The Supreme Court of the Cherokee Nation has upheld a 2007 tribal decision to kick thousands of descendants of black slaves out of the tribe.
The “freedmen,” descendants of slaves who accompanied Indians on their forced march to Oklahoma in 1838, known as the Trail of Tears, were admitted to the Cherokee Nation after the Civil War.
“[O]ur ancestors carried the baggage,” said Marilyn Vann, president of the Descendants of Freedmen of the Five Civilized Tribes, who is a plaintiff in the legal battle challenging the expulsion.
But Cherokee Nation officials maintain that as a sovereign nation, the tribe has the right to amend its constitutional membership requirements to exclude them. And it plans to do just that.
“This is racism and apartheid in the 21st century,” said Vann, an engineer who lives in Oklahoma City.
The vote has more than just a sad symbolic impact; for the freedmen, being removed from the membership rolls means they’ll no longer be eligible for free health care and other benefits such as education concessions.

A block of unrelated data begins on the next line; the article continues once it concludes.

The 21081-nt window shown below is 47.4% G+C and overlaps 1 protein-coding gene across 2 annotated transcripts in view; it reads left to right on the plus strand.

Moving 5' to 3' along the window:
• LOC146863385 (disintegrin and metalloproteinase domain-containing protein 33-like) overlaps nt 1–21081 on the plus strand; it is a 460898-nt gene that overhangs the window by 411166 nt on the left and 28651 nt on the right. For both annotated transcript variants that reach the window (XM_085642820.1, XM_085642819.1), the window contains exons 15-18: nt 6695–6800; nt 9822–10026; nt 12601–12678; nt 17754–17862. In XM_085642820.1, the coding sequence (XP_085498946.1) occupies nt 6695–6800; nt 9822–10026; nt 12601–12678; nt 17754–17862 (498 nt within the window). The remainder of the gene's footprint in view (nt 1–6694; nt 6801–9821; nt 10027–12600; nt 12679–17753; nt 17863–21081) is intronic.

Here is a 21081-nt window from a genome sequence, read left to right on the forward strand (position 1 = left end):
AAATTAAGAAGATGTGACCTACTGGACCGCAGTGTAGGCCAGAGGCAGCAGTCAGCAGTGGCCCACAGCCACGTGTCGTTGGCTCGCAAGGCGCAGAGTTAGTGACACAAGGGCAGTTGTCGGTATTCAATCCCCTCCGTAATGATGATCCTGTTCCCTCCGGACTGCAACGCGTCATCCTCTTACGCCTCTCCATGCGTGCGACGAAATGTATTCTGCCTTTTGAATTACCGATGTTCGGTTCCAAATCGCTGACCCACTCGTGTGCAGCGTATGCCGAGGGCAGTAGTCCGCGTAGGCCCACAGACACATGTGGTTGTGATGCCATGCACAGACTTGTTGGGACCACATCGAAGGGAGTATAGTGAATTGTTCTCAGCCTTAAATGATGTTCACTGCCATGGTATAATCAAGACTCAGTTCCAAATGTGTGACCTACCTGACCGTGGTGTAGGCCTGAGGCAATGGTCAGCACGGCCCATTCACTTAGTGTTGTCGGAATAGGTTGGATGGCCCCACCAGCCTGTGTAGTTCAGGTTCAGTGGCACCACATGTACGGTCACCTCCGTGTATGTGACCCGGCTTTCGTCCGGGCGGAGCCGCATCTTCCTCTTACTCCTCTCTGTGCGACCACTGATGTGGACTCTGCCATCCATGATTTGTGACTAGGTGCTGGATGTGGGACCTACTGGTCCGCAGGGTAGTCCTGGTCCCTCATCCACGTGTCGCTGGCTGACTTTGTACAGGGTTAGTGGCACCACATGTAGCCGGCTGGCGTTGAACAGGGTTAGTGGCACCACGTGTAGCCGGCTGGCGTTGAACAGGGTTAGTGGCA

Vann no doubt spoke for many when she told the Tulsa World that the decision represents “a dark day for the Cherokee Nation, for Indian Country and for mankind.”
Not surprisingly, the freedmen don’t plan to give up easily. They’ll protest Sept. 2 outside the Bureau of Indian Affairs’ eastern Oklahoma regional office and will be on hand during the Cherokee National Holiday parade Sept. 3. Meanwhile, a lawsuit challenging their removal from the tribe has been pending in federal court in Washington for about six years.